Health Affairs periodically published very interesting Health Policy Briefs which are great reads for anyone interested in health policy. Their most recent one is a look at the current state of pay for performance trials. My feelings on such I’ve made known, I think despite the hype their future is limited.
Studies on the effects of pay-for-performance have found mixed results. For example, a study of the Premier Hospital Quality Incentive Demonstration project mentioned earlier, led by Rachel M. Werner at the University of Pennsylvania, found that hospitals in the demonstration initially showed promising improvements in quality compared to a control group. However, the effects were short lived, and after the fifth year of the demonstration, there were no significant differences in performance scores between participating hospitals and a comparison group of hospitals not in the project.
A separate study of the Medicare Premier Hospital Quality Incentive demonstration program, led by Ashish Jha of the Harvard School of Public Health, analyzed 30-day mortality rates for patients with acute myocardial infarction, congestive heart failure, pneumonia, or coronary artery bypass graft surgery between 2004 and 2009. The results showed no difference in mortality rates between hospitals in the Premier demonstration and a control group of nonparticipating hospitals.
Here’s the Premier Hospital Quality Incentive Demonstration Program. Similar CMS, state and private pilot and demonstration programs have failed to live up to the hopes for quality improvement.
Andrew M. Ryan at Cornell University and colleagues studied the first years of the Massachusetts Medicaid hospital pay-for-performance program, which offered financial incentives for improving care for pneumonia and prevention of surgical infections, and found no improvement in quality. Another study led by Steven D. Pearson of Massachusetts General Hospital compared quality performance among Massachusetts’ physician group practices during 2001-03 and found improvement in quality measures across all of the medical groups, regardless of whether or not pay-for-performance incentives were in place. The amount of improvement was consistent with what occurred nationally during the same time period.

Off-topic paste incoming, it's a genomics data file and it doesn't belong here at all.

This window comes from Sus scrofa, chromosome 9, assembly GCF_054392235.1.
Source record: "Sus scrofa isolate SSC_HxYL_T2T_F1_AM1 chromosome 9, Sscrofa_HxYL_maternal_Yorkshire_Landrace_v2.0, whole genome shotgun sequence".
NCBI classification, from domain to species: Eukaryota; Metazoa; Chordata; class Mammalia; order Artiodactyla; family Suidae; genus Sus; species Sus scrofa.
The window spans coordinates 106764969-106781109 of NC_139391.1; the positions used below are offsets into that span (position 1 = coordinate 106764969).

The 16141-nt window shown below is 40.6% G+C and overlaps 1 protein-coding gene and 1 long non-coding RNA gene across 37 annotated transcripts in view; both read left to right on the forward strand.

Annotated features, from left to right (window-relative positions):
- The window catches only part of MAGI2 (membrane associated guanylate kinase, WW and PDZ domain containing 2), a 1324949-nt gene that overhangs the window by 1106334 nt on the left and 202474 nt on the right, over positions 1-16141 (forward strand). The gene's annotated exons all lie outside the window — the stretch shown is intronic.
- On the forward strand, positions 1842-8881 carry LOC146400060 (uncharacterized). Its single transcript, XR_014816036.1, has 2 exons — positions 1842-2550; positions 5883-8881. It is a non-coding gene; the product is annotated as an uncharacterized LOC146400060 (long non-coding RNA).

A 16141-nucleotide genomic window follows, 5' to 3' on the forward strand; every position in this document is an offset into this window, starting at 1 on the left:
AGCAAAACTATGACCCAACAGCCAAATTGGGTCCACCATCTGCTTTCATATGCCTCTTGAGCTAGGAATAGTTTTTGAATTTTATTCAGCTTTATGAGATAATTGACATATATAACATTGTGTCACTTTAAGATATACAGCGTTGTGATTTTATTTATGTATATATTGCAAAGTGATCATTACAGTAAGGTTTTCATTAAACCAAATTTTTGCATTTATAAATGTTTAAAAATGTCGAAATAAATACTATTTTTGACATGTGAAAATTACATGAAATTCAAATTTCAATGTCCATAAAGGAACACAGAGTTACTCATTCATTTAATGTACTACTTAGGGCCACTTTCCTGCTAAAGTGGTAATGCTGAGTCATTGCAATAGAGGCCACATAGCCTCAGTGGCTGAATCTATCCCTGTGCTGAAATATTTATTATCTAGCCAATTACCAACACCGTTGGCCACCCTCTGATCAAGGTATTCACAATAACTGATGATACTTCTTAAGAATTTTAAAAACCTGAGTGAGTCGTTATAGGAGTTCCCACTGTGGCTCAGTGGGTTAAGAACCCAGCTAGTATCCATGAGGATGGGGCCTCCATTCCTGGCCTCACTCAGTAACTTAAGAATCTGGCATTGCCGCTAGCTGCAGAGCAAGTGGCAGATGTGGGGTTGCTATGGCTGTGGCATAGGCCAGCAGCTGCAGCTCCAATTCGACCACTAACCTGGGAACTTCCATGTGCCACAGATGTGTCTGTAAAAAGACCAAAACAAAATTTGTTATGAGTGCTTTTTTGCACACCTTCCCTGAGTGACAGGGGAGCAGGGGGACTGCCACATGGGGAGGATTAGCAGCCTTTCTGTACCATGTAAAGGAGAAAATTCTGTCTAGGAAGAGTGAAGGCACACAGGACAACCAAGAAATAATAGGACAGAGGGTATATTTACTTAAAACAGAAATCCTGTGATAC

Suzanne Felt-Lisk of Mathematica Policy Research conducted a study of seven Medicaid-focused health plans in California from 2002 to 2005, and found that paying financial bonuses to physicians for improving well-child care did not produce significant effects in the majority of participating health plans. The lack of success was attributed to particular characteristics of the Medicaid program, such as enrollees’ lack of transportation and limited staff capacity to do outreach.
Beyond quality, I have doubts about the ability of these programs to substantially shift the health care cost curve. The reality is that true cost control will involve reigning in provider reimbursement, if that is truly a goal, which is inconsistent with the goals of pay for performance.
As for quality improvement, it may be a motivator for such, but the rewards and costs are going to have to be much more substantial. For example, as the Health Affairs Policy Brief notes,
In [a] study assessing the likely effects of Medicare’s Hospital Value-Based Purchasing Program, Werner and coauthors calculated that payments to almost two-thirds of acute care hospitals will be altered by only a fraction of 1 percent.
For any hope of effectiveness I would imagine the numbers involved, and potentially the costs of these programs, are going to have to be much more substantial. I don’t think there’s political will, nor is there likely to be any time soon, to tell providers they’re going to cut their fee schedule 10 or 15% across the board and only give that money back if the physicians meet some quality targets.
Anyway, in sum, you should read the Health Policy Brief from Health Affairs and you should be highly skeptical about the ability of pay for performance initiatives to either improve quality or reduce costs.